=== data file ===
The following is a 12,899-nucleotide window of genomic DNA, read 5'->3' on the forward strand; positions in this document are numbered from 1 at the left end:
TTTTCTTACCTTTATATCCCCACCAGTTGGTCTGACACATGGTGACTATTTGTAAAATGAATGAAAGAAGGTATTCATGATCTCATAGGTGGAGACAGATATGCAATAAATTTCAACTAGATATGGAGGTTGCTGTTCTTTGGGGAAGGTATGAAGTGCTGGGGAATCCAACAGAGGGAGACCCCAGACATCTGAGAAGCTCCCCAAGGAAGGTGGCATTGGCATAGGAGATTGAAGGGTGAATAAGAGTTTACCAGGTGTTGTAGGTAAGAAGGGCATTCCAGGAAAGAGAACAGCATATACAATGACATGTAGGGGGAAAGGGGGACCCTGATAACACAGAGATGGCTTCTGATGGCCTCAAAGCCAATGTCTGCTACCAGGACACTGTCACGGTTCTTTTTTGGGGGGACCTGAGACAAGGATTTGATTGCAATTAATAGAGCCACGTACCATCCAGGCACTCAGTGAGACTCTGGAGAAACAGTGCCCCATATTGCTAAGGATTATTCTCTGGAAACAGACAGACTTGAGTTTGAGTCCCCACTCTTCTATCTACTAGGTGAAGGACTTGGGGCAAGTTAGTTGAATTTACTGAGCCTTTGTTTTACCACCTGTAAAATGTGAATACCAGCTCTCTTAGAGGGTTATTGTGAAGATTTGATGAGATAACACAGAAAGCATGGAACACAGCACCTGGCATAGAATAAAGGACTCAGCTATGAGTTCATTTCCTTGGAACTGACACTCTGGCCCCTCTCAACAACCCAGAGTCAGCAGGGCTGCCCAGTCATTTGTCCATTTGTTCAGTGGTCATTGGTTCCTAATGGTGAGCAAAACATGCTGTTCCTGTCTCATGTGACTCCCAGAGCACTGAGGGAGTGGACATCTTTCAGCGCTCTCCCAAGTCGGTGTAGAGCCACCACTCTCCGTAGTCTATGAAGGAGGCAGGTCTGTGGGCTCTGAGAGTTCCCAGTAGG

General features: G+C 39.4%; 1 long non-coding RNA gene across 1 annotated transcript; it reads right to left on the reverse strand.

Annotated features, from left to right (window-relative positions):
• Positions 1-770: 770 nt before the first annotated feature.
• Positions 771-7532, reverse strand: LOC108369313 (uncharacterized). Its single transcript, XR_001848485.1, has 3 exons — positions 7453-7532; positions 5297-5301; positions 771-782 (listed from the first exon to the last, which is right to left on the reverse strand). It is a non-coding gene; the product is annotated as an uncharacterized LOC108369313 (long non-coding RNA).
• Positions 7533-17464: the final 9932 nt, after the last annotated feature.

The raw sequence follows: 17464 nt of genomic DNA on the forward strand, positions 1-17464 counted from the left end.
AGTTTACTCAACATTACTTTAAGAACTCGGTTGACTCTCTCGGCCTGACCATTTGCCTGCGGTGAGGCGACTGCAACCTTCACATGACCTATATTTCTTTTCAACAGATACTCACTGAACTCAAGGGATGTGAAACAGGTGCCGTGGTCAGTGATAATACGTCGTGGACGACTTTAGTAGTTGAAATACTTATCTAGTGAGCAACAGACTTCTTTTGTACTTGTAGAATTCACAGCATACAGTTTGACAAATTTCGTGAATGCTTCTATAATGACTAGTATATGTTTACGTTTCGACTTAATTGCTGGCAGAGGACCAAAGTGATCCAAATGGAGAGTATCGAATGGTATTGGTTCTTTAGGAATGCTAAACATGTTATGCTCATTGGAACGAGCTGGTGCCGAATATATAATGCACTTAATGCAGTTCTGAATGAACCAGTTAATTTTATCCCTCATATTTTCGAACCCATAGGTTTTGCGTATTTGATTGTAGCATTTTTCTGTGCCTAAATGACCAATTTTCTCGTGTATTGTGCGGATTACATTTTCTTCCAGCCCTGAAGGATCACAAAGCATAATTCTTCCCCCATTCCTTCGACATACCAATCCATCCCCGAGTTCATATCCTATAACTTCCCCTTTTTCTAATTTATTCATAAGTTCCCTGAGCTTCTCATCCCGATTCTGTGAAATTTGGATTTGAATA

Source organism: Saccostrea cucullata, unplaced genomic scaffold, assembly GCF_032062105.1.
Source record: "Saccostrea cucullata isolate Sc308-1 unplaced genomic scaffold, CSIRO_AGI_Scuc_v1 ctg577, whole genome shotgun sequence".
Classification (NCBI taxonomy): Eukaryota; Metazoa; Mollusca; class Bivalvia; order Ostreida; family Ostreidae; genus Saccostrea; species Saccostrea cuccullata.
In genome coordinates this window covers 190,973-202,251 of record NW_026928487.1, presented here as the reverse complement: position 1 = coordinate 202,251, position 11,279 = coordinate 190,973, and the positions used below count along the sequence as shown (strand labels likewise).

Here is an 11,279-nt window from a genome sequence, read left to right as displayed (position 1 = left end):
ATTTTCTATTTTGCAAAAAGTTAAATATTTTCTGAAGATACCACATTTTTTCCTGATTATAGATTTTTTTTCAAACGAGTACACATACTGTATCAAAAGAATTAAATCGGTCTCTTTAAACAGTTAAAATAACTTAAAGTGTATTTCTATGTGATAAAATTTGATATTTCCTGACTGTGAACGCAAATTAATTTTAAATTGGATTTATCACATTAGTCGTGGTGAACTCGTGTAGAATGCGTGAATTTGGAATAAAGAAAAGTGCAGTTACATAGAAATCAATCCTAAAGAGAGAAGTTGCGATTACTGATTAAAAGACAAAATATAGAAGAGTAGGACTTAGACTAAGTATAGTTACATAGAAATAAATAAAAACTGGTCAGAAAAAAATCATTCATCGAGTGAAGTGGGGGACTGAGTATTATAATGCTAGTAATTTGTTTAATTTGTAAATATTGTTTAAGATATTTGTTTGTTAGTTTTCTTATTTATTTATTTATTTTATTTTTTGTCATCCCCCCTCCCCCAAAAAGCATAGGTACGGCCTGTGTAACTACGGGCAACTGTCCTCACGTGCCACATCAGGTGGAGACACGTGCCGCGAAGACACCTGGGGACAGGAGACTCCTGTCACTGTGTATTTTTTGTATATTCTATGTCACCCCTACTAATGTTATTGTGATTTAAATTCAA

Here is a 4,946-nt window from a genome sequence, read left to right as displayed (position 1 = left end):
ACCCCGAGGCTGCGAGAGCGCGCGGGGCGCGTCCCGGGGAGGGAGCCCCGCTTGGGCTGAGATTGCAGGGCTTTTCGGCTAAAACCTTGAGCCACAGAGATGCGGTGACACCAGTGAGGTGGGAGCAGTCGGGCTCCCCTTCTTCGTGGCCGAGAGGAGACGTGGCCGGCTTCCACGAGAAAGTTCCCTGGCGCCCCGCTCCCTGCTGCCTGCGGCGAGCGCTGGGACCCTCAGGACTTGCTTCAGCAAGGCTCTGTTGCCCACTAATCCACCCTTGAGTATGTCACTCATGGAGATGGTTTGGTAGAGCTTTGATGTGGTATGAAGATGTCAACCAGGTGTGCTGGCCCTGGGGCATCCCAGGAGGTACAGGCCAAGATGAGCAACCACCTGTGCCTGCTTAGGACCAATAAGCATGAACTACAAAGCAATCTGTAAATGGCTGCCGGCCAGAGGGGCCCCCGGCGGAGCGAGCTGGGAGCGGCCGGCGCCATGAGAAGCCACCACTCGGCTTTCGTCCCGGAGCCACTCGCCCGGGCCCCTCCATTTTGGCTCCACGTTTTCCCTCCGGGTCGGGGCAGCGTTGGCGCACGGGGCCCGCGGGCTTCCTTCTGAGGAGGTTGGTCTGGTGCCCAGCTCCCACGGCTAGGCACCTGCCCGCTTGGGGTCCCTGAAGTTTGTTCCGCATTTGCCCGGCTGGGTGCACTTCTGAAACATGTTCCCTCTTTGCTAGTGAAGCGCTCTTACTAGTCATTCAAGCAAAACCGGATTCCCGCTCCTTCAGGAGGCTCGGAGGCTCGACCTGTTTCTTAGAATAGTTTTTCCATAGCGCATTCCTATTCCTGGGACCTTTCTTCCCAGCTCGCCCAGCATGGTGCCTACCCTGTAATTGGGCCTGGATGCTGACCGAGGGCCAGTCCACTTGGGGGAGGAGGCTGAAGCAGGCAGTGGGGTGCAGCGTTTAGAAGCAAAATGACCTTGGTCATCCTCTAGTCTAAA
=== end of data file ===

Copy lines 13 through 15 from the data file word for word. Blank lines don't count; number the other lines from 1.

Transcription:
In genome coordinates this window covers 190,973-202,251 of record NW_026928487.1, presented here as the reverse complement: position 1 = coordinate 202,251, position 11,279 = coordinate 190,973, and the positions used below count along the sequence as shown (strand labels likewise).

Here is an 11,279-nt window from a genome sequence, read left to right as displayed (position 1 = left end):
ATTTTCTATTTTGCAAAAAGTTAAATATTTTCTGAAGATACCACATTTTTTCCTGATTATAGATTTTTTTTCAAACGAGTACACATACTGTATCAAAAGAATTAAATCGGTCTCTTTAAACAGTTAAAATAACTTAAAGTGTATTTCTATGTGATAAAATTTGATATTTCCTGACTGTGAACGCAAATTAATTTTAAATTGGATTTATCACATTAGTCGTGGTGAACTCGTGTAGAATGCGTGAATTTGGAATAAAGAAAAGTGCAGTTACATAGAAATCAATCCTAAAGAGAGAAGTTGCGATTACTGATTAAAAGACAAAATATAGAAGAGTAGGACTTAGACTAAGTATAGTTACATAGAAATAAATAAAAACTGGTCAGAAAAAAATCATTCATCGAGTGAAGTGGGGGACTGAGTATTATAATGCTAGTAATTTGTTTAATTTGTAAATATTGTTTAAGATATTTGTTTGTTAGTTTTCTTATTTATTTATTTATTTTATTTTTTGTCATCCCCCCTCCCCCAAAAAGCATAGGTACGGCCTGTGTAACTACGGGCAACTGTCCTCACGTGCCACATCAGGTGGAGACACGTGCCGCGAAGACACCTGGGGACAGGAGACTCCTGTCACTGTGTATTTTTTGTATATTCTATGTCACCCCTACTAATGTTATTGTGATTTAAATTCAA